kinda hard to picture parallel resistors. ;->


Re: Damn, burned out my 100-watt 50-ohm resistor!
wrote:

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Yep.  It was an 8 x 5 array spaced far enough apart to allow good air
flow.
        
                                        ...Jim Thompson
--  
| James E.Thompson                                 |    mens     |
| Analog Innovations                               |     et      |
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Re: Damn, burned out my 100-watt 50-ohm resistor!
On 18.8.16 21:20, Jim Thompson wrote:
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I had a similar thing with two parallel groups of 1 kohm 2 Watt
carbon composition resistors. There was 40 resistors in a group,
and two groups in series. I used brass sheet instead of FR4.

--  

-Tauno Voipio (OH2UG)


Re: Damn, burned out my 100-watt 50-ohm resistor!
On Fri, 19 Aug 2016 22:48:02 +0300, Tauno Voipio wrote:

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I housed mine in a bean can (Heinz). Carefully removed the label, topped  
up with oil, soldered the lid back on and replaced the label. Dead flat  
VSWR up to about 7Mhz. This was immediately before I learned the  
importance of minimal lead length. :-/


Re: Damn, burned out my 100-watt 50-ohm resistor!
On Fri, 19 Aug 2016 22:14:26 -0000 (UTC), Cursitor Doom

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You used the wrong bean can, should have been Bush's ;-)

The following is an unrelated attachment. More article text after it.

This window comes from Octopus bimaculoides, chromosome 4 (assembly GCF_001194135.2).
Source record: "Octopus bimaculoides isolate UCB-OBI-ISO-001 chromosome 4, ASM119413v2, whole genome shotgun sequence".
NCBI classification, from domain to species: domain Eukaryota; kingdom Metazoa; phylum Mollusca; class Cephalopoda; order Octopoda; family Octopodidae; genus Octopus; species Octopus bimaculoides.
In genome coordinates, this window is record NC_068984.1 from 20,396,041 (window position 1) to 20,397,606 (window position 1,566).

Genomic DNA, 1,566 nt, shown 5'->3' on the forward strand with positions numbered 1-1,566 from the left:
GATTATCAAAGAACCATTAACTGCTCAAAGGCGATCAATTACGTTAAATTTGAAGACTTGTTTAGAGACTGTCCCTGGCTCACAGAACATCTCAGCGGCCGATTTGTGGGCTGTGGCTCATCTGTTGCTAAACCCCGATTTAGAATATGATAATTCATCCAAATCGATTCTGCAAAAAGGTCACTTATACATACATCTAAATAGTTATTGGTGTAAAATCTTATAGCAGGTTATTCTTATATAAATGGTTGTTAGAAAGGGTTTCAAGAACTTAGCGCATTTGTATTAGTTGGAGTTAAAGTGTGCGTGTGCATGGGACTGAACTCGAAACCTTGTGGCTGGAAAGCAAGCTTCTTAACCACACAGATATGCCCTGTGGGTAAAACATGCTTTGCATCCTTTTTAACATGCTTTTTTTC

...Jim Thompson
--  
| James E.Thompson                                 |    mens     |
| Analog Innovations                               |     et      |
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Re: Damn, burned out my 100-watt 50-ohm resistor!
On Thursday, August 18, 2016 at 2:05:10 PM UTC-4, Winfield Hill wrote:
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Look at " RF Termination Microwave Resistor Dummy Load RFP 150W 50ohm 150wa
tt G150N50W4B "   on Ebay.

  
eBay item number:

311601466625

Dan

Re: Damn, burned out my 100-watt 50-ohm resistor!
snipped-for-privacy@krl.org wrote...
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 Hey Dan, that's a simple dummy load, not a GHz bandwidth
 precision 20dB attenuator, with configurable connectors.


--  
 Thanks,
    - Win

Re: Damn, burned out my 100-watt 50-ohm resistor!
On Thursday, August 18, 2016 at 2:42:25 PM UTC-4, Winfield Hill wrote:
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I am just confused.  I thought you said your 100 watt 50 ohm load was burned out.  And that your 150 watt attenuator was okay.

                                     Dan


Re: Damn, burned out my 100-watt 50-ohm resistor!
snipped-for-privacy@krl.org wrote...
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 The two are in series and dissipate the same power
 level.  Right, I'm thankful the $11 100W TO-247 guy
 burned out, and saved the $250 150W attenuator guy.  

 Next I'm going to tear up the PCB layout, double
 the power capability of the heatsink + fan, and
 use two of the 100-watt resistors in parallel.